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Users First

It’s always good practice to put yourself into the shoes of your potential users. If the average person can’t navigate your site, your opportunities to educate and connect with readers become drastically limited. 

Here are some simple user-oriented principles to follow when preparing your site:


Avoid relying on specialized terminology, code names, or abbreviations that might make sense to you, but won’t necessarily mean anything to readers without the same level of expertise.

If you’re using this terminology in the interest of saving time or space, try at least providing a brief explanation of each term before diving into things. This ensures that your content remains accessible across all levels of user familiarity with your topic.


To create easily readable content, consider the following guidelines:

  • Use headings to organize content
  • Evenly space paragraphs
  • Avoid dense blocks of text

If you’re pasting in text from another source, the formatting might not always carry over properly. Double check your page in preview mode before publishing to make sure it’s styled in a way you like.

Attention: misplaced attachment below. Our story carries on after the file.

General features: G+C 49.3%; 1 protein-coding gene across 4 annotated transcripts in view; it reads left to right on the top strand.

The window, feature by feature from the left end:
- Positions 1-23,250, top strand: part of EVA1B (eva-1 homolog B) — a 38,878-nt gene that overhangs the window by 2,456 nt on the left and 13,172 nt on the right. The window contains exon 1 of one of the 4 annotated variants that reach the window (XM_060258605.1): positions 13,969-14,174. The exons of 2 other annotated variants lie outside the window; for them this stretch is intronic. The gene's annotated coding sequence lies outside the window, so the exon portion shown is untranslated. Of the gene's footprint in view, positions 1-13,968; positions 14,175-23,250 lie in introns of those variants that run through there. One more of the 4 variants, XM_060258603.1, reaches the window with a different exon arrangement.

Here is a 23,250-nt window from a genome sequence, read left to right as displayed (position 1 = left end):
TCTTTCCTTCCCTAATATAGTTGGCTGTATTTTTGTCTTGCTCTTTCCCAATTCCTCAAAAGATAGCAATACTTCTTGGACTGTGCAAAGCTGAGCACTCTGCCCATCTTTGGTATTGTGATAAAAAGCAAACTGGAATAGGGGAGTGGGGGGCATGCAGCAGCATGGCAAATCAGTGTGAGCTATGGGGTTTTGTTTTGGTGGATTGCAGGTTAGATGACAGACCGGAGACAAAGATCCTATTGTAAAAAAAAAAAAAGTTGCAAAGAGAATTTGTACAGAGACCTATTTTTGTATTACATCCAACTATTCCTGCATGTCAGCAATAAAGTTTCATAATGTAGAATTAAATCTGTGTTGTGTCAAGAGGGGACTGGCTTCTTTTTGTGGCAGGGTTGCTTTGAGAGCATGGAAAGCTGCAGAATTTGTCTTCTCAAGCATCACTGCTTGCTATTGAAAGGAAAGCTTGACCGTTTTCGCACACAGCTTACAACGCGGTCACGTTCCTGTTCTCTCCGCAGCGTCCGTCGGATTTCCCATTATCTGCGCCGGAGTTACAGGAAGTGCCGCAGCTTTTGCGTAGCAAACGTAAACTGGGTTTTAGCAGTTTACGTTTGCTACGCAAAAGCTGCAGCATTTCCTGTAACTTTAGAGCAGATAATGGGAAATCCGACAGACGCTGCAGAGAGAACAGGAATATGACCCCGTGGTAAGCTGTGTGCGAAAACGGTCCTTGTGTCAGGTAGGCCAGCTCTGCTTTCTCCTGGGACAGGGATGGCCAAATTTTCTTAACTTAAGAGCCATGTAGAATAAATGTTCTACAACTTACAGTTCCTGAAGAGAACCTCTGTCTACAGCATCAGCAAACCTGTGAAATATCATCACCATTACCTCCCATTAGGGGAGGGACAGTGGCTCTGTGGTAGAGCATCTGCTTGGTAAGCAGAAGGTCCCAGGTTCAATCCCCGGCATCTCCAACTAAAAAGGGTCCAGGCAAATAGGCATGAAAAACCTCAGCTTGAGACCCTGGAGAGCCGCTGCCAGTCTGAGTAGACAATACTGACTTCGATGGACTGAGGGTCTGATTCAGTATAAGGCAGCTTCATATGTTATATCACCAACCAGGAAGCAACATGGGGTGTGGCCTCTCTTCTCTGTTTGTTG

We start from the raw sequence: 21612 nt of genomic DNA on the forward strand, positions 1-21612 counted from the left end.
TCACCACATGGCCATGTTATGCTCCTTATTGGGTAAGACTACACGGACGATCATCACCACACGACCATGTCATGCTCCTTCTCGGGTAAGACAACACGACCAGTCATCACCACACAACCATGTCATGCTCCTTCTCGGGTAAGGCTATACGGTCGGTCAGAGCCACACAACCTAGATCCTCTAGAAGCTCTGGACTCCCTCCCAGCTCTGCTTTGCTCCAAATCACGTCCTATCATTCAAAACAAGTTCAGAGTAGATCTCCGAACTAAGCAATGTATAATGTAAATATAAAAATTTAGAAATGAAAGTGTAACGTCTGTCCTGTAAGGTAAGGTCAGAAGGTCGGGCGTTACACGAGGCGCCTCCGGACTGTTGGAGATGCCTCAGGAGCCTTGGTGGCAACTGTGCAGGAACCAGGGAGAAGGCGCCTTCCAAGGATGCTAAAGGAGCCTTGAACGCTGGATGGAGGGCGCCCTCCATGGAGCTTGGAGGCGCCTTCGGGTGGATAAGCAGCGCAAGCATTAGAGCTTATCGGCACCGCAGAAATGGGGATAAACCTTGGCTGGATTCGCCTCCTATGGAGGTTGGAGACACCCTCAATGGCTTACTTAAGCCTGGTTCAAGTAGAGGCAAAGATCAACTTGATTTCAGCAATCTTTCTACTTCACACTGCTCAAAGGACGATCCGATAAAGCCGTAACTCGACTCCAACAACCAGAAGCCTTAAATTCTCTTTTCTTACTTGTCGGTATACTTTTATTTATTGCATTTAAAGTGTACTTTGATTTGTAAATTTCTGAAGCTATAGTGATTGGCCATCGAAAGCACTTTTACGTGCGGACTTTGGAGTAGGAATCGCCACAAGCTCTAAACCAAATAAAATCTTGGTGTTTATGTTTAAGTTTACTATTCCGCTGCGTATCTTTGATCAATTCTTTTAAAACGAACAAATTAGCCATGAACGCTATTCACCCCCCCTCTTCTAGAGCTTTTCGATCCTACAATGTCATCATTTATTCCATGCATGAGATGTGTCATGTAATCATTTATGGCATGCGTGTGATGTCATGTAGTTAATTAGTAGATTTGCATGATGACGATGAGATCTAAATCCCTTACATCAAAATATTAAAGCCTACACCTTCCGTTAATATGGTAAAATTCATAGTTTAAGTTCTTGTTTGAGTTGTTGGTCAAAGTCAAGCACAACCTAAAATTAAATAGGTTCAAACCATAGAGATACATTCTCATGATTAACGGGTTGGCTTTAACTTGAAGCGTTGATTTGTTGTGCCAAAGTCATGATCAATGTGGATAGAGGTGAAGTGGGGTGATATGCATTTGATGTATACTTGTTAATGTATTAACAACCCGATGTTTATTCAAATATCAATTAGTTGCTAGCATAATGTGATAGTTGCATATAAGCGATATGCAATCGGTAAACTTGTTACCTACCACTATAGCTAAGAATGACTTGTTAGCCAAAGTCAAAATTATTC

File Names

Don’t forget that anyone downloading files that you’ve uploaded to your site will be able to see what you’ve named them. File names like “paper draft final.pdf” are fine for your own use, but your users will want a more precise name.

Email Links

If you want to link to someone’s email, do it after their name, like “Sample Name (”, or as part of a sentence like “email Sample Name“.

Users want to know when they’re about to activate their email client. By avoiding unclear labels like “Sample Name”, you give them a sign about what to expect

The correct way of hyperlinking an email is “” with your desired email address after the “mailto:”. Any other formatting will create a broken link.

Giving Credit

Be sure to secure permission for any external content (AKA anything you didn’t create) hosted on your site.

If it’s something you’d ask permission to print in a book or article, you should be going through the same process for your website.


By implementing the practices above, you’ll be well on your way to adopting a consistent “users first” mentality that will make your site welcoming to visitors from all walks of life.